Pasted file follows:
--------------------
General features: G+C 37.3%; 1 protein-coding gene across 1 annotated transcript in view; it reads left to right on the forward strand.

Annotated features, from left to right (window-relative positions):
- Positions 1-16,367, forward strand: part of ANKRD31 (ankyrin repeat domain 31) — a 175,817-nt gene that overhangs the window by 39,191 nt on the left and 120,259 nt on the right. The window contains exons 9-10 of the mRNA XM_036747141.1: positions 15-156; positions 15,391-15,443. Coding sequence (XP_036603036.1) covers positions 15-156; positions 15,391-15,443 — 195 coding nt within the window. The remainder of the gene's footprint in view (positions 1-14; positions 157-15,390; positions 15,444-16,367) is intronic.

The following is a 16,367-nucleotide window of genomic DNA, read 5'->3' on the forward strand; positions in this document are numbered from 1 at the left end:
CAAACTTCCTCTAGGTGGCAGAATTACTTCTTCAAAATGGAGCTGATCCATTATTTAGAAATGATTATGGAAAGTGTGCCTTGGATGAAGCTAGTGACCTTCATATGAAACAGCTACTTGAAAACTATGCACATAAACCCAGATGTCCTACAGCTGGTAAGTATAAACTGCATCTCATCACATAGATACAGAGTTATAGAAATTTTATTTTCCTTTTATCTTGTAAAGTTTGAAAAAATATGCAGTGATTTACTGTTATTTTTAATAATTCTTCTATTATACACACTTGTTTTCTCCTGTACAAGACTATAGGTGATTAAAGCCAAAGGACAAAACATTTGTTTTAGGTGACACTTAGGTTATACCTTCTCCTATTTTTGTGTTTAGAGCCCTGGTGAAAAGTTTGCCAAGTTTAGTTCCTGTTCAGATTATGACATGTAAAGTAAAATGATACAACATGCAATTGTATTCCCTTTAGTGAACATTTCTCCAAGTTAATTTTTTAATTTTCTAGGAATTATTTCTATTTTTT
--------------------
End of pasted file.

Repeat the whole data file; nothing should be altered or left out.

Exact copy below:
General features: G+C 37.3%; 1 protein-coding gene across 1 annotated transcript in view; it reads left to right on the forward strand.

Annotated features, from left to right (window-relative positions):
- Positions 1-16,367, forward strand: part of ANKRD31 (ankyrin repeat domain 31) — a 175,817-nt gene that overhangs the window by 39,191 nt on the left and 120,259 nt on the right. The window contains exons 9-10 of the mRNA XM_036747141.1: positions 15-156; positions 15,391-15,443. Coding sequence (XP_036603036.1) covers positions 15-156; positions 15,391-15,443 — 195 coding nt within the window. The remainder of the gene's footprint in view (positions 1-14; positions 157-15,390; positions 15,444-16,367) is intronic.

The following is a 16,367-nucleotide window of genomic DNA, read 5'->3' on the forward strand; positions in this document are numbered from 1 at the left end:
CAAACTTCCTCTAGGTGGCAGAATTACTTCTTCAAAATGGAGCTGATCCATTATTTAGAAATGATTATGGAAAGTGTGCCTTGGATGAAGCTAGTGACCTTCATATGAAACAGCTACTTGAAAACTATGCACATAAACCCAGATGTCCTACAGCTGGTAAGTATAAACTGCATCTCATCACATAGATACAGAGTTATAGAAATTTTATTTTCCTTTTATCTTGTAAAGTTTGAAAAAATATGCAGTGATTTACTGTTATTTTTAATAATTCTTCTATTATACACACTTGTTTTCTCCTGTACAAGACTATAGGTGATTAAAGCCAAAGGACAAAACATTTGTTTTAGGTGACACTTAGGTTATACCTTCTCCTATTTTTGTGTTTAGAGCCCTGGTGAAAAGTTTGCCAAGTTTAGTTCCTGTTCAGATTATGACATGTAAAGTAAAATGATACAACATGCAATTGTATTCCCTTTAGTGAACATTTCTCCAAGTTAATTTTTTAATTTTCTAGGAATTATTTCTATTTTTT